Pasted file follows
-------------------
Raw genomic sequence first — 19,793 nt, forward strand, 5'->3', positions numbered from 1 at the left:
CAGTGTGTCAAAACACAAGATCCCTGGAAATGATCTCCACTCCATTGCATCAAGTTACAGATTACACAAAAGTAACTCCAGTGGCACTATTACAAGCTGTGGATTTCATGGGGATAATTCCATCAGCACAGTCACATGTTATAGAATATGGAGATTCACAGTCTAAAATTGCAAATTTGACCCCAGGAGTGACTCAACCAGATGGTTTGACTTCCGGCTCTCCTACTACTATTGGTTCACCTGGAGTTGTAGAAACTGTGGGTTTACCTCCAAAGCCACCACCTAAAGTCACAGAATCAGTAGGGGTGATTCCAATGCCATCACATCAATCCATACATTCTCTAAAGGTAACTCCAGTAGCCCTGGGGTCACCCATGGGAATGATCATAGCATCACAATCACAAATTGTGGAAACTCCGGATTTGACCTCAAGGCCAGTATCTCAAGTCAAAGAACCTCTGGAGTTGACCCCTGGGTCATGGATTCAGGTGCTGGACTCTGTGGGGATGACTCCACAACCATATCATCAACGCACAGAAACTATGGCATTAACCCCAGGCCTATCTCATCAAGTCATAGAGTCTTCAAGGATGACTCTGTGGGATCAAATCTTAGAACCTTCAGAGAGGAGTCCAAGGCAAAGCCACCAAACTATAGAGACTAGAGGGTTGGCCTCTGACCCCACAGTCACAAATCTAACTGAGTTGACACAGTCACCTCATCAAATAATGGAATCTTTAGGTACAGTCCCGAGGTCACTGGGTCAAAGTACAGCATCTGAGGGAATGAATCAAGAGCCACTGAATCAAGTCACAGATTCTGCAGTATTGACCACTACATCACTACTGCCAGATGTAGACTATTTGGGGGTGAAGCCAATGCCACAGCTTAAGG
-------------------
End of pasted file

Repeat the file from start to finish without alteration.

Raw genomic sequence first — 19,793 nt, forward strand, 5'->3', positions numbered from 1 at the left:
CAGTGTGTCAAAACACAAGATCCCTGGAAATGATCTCCACTCCATTGCATCAAGTTACAGATTACACAAAAGTAACTCCAGTGGCACTATTACAAGCTGTGGATTTCATGGGGATAATTCCATCAGCACAGTCACATGTTATAGAATATGGAGATTCACAGTCTAAAATTGCAAATTTGACCCCAGGAGTGACTCAACCAGATGGTTTGACTTCCGGCTCTCCTACTACTATTGGTTCACCTGGAGTTGTAGAAACTGTGGGTTTACCTCCAAAGCCACCACCTAAAGTCACAGAATCAGTAGGGGTGATTCCAATGCCATCACATCAATCCATACATTCTCTAAAGGTAACTCCAGTAGCCCTGGGGTCACCCATGGGAATGATCATAGCATCACAATCACAAATTGTGGAAACTCCGGATTTGACCTCAAGGCCAGTATCTCAAGTCAAAGAACCTCTGGAGTTGACCCCTGGGTCATGGATTCAGGTGCTGGACTCTGTGGGGATGACTCCACAACCATATCATCAACGCACAGAAACTATGGCATTAACCCCAGGCCTATCTCATCAAGTCATAGAGTCTTCAAGGATGACTCTGTGGGATCAAATCTTAGAACCTTCAGAGAGGAGTCCAAGGCAAAGCCACCAAACTATAGAGACTAGAGGGTTGGCCTCTGACCCCACAGTCACAAATCTAACTGAGTTGACACAGTCACCTCATCAAATAATGGAATCTTTAGGTACAGTCCCGAGGTCACTGGGTCAAAGTACAGCATCTGAGGGAATGAATCAAGAGCCACTGAATCAAGTCACAGATTCTGCAGTATTGACCACTACATCACTACTGCCAGATGTAGACTATTTGGGGGTGAAGCCAATGCCACAGCTTAAGG